Gaming the System

01 January 2024
By Gwen Weerts

The book Seven Games, by Oliver Roeder, devotes a chapter each to checkers, chess, Go, backgammon, poker, Scrabble, and bridge, and describes in detail the way each game has led to advancements in artificial intelligence. Roeder, who holds a PhD in economics with a focus on game theory, postulates that games are attractive to AI researchers because they are a microcosm of the real world. By mastering games, “computers master aspects of the human world.”

Each chapter of Roeder’s book describes dramatic human-versus-machine contests, inflection points in history when a computer learned to play one of these games better than the human masters. In the chapter about Go (which, I confess, was the only game in this list I had never heard of), Roeder describes a high-profile tournament, where Go Master Lee Sodol played a tournament against AlphaGo, the first robust AI program trained on the game.

In game five of the tournament, after AlphaGo had won three games and Lee one, it looked like Lee had the edge. AlphaGo made an attack on Lee’s game pieces (called stones), leaving its own stones vulnerable to attack. It looked like a blunder—a human master never would have done that—but it wasn’t a mistake at all. “Instead, we humans simply didn’t understand Go well enough to judge what the machine was up to,” says Roeder. He claims that AlphaGo taught humans something new about this ancient game, and subsequently changed the way we play it.

After the tournament, Sodol reflected how he had expected that AlphaGo would be a mere calculation, a machine. But after seeing a particularly unusual and effective Go move, he changed his mind. “Surely AlphaGo is creative,” he says. “This move was really creative and beautiful.”

This issue of Photonics Focus is about automation, which, at the beginning of 2024, means we must spend considerable time on AI in all of its creative, hallucinatory, ethically murky, and transformative dimensions. A feature article explores the shrinking gap between AI research and clinical translation, while another describes the “virtuous circle” of AI and photonics. A third feature investigates the many ways photonics has contributed to the automation of agriculture, and a Bandwidth article weighs the potential and danger of large-language models in scientific publishing. Many of these stories are optimistic about AI, and, just as in the aftermath of AlphaGo, expect that it will help humans become smarter, more creative, and more innovative in the way we approach problems.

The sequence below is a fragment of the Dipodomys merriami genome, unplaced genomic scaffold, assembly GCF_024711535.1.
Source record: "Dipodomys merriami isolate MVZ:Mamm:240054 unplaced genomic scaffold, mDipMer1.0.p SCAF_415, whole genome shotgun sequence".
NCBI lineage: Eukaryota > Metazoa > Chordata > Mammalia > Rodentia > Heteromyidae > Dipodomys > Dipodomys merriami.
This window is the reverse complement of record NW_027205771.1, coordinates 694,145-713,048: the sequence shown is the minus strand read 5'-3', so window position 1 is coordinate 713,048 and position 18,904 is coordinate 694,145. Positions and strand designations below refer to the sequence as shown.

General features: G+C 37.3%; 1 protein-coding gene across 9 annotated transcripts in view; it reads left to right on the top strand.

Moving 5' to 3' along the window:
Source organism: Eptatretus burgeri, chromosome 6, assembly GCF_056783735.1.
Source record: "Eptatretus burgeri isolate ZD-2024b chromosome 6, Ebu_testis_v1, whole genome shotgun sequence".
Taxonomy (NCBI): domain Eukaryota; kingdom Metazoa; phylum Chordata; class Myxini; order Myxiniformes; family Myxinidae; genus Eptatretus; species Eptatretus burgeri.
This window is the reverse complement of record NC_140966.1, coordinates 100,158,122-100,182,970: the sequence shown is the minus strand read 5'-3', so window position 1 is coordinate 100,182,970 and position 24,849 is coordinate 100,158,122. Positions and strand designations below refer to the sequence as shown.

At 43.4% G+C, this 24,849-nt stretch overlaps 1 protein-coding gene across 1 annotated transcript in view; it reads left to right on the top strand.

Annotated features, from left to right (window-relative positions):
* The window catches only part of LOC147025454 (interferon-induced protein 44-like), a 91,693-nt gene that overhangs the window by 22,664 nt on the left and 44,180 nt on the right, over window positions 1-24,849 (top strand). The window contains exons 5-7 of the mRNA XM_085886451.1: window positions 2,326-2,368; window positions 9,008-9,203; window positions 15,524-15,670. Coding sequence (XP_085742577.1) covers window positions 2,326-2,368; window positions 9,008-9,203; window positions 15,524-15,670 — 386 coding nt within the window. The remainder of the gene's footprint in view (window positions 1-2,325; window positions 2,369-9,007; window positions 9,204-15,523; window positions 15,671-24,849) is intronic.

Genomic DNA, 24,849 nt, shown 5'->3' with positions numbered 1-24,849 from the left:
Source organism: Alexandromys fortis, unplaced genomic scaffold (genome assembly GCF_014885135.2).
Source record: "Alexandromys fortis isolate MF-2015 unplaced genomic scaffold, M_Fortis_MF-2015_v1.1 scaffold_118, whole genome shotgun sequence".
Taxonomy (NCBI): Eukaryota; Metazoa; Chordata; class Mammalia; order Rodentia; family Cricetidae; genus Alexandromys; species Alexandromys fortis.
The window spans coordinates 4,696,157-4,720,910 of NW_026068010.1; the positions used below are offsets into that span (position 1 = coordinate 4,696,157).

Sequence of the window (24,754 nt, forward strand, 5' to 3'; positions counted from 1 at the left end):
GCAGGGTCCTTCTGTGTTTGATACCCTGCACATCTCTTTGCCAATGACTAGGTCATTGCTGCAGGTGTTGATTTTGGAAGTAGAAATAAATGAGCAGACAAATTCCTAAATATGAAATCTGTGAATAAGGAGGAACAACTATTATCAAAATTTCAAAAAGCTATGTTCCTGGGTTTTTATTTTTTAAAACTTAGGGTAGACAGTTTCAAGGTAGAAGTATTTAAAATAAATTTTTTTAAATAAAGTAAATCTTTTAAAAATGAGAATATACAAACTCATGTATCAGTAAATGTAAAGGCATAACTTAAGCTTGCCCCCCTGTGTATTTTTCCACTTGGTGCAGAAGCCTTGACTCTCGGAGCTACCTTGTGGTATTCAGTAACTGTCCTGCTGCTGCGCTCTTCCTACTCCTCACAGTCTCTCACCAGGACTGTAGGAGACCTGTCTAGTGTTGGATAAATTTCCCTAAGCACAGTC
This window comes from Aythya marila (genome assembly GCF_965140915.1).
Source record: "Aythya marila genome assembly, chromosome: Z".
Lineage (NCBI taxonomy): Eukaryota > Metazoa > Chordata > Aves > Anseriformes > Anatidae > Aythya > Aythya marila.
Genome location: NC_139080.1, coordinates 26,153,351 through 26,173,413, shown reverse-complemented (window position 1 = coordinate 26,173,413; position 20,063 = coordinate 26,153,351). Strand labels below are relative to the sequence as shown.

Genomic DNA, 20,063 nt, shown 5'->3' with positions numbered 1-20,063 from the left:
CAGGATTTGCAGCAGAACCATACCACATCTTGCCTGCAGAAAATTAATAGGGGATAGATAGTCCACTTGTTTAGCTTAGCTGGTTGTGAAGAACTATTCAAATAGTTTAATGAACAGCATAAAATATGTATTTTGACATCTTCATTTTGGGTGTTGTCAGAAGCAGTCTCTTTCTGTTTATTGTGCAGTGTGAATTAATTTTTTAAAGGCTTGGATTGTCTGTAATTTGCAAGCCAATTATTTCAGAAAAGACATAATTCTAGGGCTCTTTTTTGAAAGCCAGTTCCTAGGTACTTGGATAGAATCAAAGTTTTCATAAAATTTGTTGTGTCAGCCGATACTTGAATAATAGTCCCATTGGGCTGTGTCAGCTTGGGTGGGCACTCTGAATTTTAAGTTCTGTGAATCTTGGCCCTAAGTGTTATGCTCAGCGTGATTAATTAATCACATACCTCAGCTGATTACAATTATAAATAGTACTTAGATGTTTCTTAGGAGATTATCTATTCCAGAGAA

But of course, many of us still have concerns. In Seven Games, Roeder describes the concept of “value collapse,” which is when easy, quantified metrics can stand in for ideas about success in subjects that really deserve more nuance, such as measuring journalism by clicks, or fitness by steps taken. In games, this is no problem, because success is easy to measure—you win or lose. But AI will approach real-world tasks the exact same way it approaches a game, without the nuance the real world often requires. Roeder cautions, “One can easily imagine sinister instances of value collapse, arising, for example, in the fields of government, medicine, or engineering.”

This tension is played out in these pages. Automation comes with risks, some of them dangerous. But it can also be creative, even beautiful. It takes a human to know the difference.


Gwen Weerts, Editor-in-chief


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